Due to the above developments and also on account of recent economic liberalisation there has been an upsurge of interest in production of cut roses in plastic green houses in India also.
|3. AGRO-CLIMATIC REQUIREMENTS |
Plenty of light, humid and moderate temperature ranging from 15 0C to 28 0C may be considered as ideal conditions for roses in the tropical and subtropical climate of India. At temperature below 15 0C roses can be grown, but the interval between flushes become longer. At higher temperature, say above 30 0C, roses can be grown provided high humidity is maintained and evaporation is slowed down.
Well drained soil rich in organic matter and oxygen is good for roses. Organic matter as high as 30 per cent in the top 30 cm of the growing beds is preferred by many growers. The pH of the soil should be around 6 to 6.5.
4. POTENTIAL GROWTH CENTRES
The selection of location for production of roses or any other flowers for export purposes depends mainly on three factors :
The beneficiaries could be individual entrepreneurs/partnership firms / companies / cooperatives. Technical / marketing tie-up with foreign firms / Indian Research Institutes / export houses could be considered as additional advantages.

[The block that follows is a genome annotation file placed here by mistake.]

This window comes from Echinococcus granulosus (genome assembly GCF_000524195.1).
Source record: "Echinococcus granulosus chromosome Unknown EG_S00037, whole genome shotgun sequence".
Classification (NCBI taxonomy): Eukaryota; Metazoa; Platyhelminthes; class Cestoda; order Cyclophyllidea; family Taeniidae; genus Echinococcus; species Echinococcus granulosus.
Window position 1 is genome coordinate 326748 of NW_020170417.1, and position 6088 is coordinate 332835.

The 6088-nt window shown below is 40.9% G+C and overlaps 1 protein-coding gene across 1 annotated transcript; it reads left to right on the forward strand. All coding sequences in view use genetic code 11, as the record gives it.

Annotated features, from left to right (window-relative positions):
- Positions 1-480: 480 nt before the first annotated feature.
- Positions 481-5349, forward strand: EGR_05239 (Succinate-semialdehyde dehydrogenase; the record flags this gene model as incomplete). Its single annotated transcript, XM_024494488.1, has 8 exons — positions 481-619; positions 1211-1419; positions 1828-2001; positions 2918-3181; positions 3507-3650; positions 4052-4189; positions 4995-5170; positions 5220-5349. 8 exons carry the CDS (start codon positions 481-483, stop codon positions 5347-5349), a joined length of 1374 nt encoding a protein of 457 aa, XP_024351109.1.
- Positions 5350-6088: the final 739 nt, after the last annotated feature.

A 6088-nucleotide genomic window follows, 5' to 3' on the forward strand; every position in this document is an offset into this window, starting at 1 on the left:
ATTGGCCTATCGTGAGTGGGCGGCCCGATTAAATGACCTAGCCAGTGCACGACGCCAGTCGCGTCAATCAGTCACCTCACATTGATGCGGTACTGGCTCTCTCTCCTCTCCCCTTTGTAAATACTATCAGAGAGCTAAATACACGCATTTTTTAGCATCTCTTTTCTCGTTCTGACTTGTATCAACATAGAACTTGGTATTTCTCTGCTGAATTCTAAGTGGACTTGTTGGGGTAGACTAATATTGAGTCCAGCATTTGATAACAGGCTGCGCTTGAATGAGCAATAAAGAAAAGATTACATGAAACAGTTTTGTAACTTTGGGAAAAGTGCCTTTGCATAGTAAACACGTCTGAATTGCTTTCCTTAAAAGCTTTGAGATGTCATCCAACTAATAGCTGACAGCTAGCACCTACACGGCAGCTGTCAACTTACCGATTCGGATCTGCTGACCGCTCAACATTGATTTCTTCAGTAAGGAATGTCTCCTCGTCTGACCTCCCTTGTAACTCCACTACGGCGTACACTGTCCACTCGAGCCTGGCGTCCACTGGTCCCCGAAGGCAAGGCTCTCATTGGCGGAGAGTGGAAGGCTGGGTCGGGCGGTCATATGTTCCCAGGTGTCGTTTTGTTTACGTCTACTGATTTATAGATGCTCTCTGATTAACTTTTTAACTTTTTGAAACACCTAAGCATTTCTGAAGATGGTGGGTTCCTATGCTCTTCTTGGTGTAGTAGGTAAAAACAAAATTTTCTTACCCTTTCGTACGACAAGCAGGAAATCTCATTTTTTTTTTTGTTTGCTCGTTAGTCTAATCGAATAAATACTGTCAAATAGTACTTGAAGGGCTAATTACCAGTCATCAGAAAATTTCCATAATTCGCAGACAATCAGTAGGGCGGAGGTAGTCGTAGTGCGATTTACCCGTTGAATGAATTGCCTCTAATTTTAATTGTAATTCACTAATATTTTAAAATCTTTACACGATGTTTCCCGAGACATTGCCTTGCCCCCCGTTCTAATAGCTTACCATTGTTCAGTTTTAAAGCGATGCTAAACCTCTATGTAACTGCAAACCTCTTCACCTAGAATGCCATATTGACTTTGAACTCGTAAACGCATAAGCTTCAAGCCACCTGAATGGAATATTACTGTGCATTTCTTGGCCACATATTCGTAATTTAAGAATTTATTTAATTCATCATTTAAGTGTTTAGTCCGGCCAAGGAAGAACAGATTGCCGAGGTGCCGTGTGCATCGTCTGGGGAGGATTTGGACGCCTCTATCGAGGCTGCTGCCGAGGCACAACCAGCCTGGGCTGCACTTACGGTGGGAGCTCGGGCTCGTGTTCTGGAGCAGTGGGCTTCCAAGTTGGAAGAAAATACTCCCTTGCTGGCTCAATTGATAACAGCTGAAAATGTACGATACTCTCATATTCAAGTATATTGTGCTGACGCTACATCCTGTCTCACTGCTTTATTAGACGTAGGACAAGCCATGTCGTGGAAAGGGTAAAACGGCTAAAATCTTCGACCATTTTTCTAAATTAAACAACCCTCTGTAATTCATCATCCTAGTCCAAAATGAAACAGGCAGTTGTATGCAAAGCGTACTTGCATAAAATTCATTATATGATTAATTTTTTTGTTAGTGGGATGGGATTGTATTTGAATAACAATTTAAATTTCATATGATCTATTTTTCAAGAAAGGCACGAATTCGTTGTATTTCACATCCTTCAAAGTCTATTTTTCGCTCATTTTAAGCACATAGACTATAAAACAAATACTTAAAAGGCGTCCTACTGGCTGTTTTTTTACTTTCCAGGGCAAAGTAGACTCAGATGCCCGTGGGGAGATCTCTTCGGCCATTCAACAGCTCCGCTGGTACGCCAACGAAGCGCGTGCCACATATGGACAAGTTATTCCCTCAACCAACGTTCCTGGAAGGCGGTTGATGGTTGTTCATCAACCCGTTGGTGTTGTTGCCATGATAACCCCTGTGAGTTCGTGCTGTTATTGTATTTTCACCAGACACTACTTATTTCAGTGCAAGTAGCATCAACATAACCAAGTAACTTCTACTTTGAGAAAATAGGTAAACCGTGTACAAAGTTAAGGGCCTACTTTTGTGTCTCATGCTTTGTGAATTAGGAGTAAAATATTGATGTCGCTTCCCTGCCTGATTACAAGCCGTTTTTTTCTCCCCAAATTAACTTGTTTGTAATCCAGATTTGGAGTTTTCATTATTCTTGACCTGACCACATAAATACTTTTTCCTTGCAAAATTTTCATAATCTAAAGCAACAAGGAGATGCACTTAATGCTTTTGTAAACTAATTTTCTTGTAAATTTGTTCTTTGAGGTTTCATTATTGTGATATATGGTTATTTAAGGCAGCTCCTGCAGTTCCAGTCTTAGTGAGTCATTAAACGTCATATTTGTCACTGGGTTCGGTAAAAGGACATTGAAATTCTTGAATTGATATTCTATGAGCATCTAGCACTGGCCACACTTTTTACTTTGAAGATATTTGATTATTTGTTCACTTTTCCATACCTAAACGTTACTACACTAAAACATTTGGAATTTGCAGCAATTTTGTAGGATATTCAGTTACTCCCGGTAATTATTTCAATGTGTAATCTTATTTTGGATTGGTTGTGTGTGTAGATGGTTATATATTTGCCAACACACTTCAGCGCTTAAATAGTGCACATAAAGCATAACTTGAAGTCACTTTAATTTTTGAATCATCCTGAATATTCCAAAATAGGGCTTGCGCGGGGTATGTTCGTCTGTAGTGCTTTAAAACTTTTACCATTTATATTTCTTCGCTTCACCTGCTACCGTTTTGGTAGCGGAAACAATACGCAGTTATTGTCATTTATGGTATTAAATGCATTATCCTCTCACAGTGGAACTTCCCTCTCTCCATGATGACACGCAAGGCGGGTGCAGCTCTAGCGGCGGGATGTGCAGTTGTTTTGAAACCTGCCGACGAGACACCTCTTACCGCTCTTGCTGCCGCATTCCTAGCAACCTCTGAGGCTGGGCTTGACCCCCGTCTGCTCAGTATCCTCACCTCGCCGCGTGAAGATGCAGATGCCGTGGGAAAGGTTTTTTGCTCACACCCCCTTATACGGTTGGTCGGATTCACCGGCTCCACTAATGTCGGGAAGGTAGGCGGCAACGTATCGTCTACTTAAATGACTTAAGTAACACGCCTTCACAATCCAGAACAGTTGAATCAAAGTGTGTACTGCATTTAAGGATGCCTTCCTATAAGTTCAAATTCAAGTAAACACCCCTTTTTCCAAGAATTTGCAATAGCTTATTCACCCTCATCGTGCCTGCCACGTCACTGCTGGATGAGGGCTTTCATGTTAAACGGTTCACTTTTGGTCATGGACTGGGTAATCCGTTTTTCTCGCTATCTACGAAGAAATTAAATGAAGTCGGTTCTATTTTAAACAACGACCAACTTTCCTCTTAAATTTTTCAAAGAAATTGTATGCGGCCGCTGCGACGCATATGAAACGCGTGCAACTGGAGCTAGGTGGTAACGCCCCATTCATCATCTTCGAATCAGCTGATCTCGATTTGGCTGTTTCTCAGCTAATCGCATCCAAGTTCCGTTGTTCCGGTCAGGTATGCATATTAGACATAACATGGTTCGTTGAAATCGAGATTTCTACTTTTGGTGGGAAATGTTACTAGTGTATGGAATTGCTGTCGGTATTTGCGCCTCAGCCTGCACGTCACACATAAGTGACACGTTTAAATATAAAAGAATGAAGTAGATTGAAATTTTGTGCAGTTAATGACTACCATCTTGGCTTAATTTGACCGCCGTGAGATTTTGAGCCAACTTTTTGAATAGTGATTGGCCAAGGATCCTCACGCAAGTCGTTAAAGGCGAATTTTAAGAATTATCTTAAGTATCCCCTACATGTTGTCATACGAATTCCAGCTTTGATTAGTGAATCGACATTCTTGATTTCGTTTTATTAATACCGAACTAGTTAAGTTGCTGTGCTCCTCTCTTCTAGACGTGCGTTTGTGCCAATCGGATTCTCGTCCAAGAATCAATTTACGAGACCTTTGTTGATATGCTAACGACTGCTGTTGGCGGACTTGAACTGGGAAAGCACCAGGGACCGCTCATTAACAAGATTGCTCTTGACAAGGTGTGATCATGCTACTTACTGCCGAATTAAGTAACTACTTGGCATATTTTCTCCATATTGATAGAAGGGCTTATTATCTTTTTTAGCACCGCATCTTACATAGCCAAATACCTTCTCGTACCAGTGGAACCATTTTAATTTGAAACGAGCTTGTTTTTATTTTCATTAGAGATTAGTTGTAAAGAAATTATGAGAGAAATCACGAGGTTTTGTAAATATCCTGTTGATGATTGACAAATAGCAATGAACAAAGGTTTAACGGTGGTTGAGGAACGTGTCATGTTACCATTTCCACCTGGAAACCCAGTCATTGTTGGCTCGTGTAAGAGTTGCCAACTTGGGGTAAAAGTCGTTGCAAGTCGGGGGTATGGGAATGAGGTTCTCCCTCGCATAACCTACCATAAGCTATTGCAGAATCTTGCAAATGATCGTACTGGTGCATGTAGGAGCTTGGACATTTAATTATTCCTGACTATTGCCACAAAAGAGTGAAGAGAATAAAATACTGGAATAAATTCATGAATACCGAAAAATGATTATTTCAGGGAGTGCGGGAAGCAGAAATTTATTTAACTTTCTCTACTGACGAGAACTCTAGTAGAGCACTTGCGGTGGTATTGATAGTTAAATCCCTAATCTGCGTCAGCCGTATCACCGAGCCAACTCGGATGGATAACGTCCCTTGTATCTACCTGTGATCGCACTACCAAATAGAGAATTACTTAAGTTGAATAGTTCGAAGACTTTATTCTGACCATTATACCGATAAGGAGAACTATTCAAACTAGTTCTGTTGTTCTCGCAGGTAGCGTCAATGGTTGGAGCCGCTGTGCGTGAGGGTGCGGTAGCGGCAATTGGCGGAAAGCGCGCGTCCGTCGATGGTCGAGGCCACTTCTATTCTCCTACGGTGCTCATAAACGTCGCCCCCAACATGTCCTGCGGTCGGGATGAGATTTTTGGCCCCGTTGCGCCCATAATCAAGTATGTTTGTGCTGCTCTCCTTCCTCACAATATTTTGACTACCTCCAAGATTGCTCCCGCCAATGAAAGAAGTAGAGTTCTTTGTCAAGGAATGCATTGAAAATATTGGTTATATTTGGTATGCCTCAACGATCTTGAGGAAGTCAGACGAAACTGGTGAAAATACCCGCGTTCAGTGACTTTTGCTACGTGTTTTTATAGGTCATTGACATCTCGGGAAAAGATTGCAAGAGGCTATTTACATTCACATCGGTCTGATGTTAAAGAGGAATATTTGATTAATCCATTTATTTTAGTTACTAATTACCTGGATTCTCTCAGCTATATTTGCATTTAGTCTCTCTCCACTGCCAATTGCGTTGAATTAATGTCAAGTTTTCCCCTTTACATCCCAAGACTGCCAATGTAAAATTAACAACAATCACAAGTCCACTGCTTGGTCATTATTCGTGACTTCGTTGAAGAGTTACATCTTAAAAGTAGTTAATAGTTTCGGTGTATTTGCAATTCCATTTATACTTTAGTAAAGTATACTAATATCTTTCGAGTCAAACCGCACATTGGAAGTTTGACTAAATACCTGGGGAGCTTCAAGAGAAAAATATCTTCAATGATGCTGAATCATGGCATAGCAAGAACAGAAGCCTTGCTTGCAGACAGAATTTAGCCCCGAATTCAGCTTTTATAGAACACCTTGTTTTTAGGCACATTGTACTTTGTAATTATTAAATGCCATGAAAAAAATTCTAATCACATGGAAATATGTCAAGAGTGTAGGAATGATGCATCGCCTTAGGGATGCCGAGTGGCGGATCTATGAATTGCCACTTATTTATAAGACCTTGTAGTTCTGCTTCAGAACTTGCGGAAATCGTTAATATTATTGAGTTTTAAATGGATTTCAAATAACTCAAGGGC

Services of qualified/experienced floriculturists are essential for the success of the project.
6. EXPORT ORIENTED TECHNOLOGY
An export oriented project has to adopt innovative technology as per requirement of the chosen overseas markets. The key elements of the export oriented innovative technology are suitable varieties, which are popular in overseas markets, ultrahigh planting density, cultivation in green house, maintenance of grades and quality innovative technology that might be followed are outlined below :
6.1. Pre-Harvest Technology
6.1.1 Types of Roses and Varieties
The major types of roses which are commercially important are as under:-
Green house refer to structure covered with a transparent material which permits natural light for plant growth. It is essential for production of good quality cut roses without blemishes. Details are given in Annexure Q.